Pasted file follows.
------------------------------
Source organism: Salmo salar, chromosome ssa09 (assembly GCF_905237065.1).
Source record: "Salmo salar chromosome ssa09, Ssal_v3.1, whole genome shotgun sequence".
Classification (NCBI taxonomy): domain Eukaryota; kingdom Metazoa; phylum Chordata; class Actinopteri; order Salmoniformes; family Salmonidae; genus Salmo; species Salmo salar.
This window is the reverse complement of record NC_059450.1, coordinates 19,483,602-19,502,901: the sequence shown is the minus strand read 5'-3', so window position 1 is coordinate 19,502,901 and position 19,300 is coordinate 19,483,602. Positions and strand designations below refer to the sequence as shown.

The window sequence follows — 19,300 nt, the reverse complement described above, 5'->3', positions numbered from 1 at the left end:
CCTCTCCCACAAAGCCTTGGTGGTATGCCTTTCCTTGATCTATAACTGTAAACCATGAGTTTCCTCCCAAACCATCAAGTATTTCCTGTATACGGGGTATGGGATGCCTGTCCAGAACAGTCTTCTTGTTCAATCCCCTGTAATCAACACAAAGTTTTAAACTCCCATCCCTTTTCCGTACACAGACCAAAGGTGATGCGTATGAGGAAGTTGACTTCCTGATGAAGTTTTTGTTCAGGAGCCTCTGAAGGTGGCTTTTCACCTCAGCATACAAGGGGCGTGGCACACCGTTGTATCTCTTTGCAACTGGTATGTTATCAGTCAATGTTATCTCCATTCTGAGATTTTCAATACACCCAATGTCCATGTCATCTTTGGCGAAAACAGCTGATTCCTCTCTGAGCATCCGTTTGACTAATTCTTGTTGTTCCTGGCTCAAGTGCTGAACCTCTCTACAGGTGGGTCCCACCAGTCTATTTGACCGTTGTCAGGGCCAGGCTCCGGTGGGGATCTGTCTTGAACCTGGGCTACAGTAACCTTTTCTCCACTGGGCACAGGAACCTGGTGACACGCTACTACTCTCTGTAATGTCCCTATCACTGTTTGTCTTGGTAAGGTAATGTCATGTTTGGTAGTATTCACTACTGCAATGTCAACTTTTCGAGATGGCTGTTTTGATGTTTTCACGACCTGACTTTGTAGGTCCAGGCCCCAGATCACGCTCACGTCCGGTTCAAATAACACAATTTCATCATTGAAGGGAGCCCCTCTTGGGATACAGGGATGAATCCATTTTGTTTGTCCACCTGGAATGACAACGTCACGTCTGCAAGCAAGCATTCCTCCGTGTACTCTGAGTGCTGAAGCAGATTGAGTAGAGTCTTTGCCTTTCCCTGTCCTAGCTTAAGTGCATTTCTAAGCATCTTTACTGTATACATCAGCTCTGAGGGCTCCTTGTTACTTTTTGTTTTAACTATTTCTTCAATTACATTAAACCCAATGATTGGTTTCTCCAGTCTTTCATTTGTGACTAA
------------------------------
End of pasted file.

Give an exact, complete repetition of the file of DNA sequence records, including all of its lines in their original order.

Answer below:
Source organism: Salmo salar, chromosome ssa09 (assembly GCF_905237065.1).
Source record: "Salmo salar chromosome ssa09, Ssal_v3.1, whole genome shotgun sequence".
Classification (NCBI taxonomy): domain Eukaryota; kingdom Metazoa; phylum Chordata; class Actinopteri; order Salmoniformes; family Salmonidae; genus Salmo; species Salmo salar.
This window is the reverse complement of record NC_059450.1, coordinates 19,483,602-19,502,901: the sequence shown is the minus strand read 5'-3', so window position 1 is coordinate 19,502,901 and position 19,300 is coordinate 19,483,602. Positions and strand designations below refer to the sequence as shown.

The window sequence follows — 19,300 nt, the reverse complement described above, 5'->3', positions numbered from 1 at the left end:
CCTCTCCCACAAAGCCTTGGTGGTATGCCTTTCCTTGATCTATAACTGTAAACCATGAGTTTCCTCCCAAACCATCAAGTATTTCCTGTATACGGGGTATGGGATGCCTGTCCAGAACAGTCTTCTTGTTCAATCCCCTGTAATCAACACAAAGTTTTAAACTCCCATCCCTTTTCCGTACACAGACCAAAGGTGATGCGTATGAGGAAGTTGACTTCCTGATGAAGTTTTTGTTCAGGAGCCTCTGAAGGTGGCTTTTCACCTCAGCATACAAGGGGCGTGGCACACCGTTGTATCTCTTTGCAACTGGTATGTTATCAGTCAATGTTATCTCCATTCTGAGATTTTCAATACACCCAATGTCCATGTCATCTTTGGCGAAAACAGCTGATTCCTCTCTGAGCATCCGTTTGACTAATTCTTGTTGTTCCTGGCTCAAGTGCTGAACCTCTCTACAGGTGGGTCCCACCAGTCTATTTGACCGTTGTCAGGGCCAGGCTCCGGTGGGGATCTGTCTTGAACCTGGGCTACAGTAACCTTTTCTCCACTGGGCACAGGAACCTGGTGACACGCTACTACTCTCTGTAATGTCCCTATCACTGTTTGTCTTGGTAAGGTAATGTCATGTTTGGTAGTATTCACTACTGCAATGTCAACTTTTCGAGATGGCTGTTTTGATGTTTTCACGACCTGACTTTGTAGGTCCAGGCCCCAGATCACGCTCACGTCCGGTTCAAATAACACAATTTCATCATTGAAGGGAGCCCCTCTTGGGATACAGGGATGAATCCATTTTGTTTGTCCACCTGGAATGACAACGTCACGTCTGCAAGCAAGCATTCCTCCGTGTACTCTGAGTGCTGAAGCAGATTGAGTAGAGTCTTTGCCTTTCCCTGTCCTAGCTTAAGTGCATTTCTAAGCATCTTTACTGTATACATCAGCTCTGAGGGCTCCTTGTTACTTTTTGTTTTAACTATTTCTTCAATTACATTAAACCCAATGATTGGTTTCTCCAGTCTTTCATTTGTGACTAA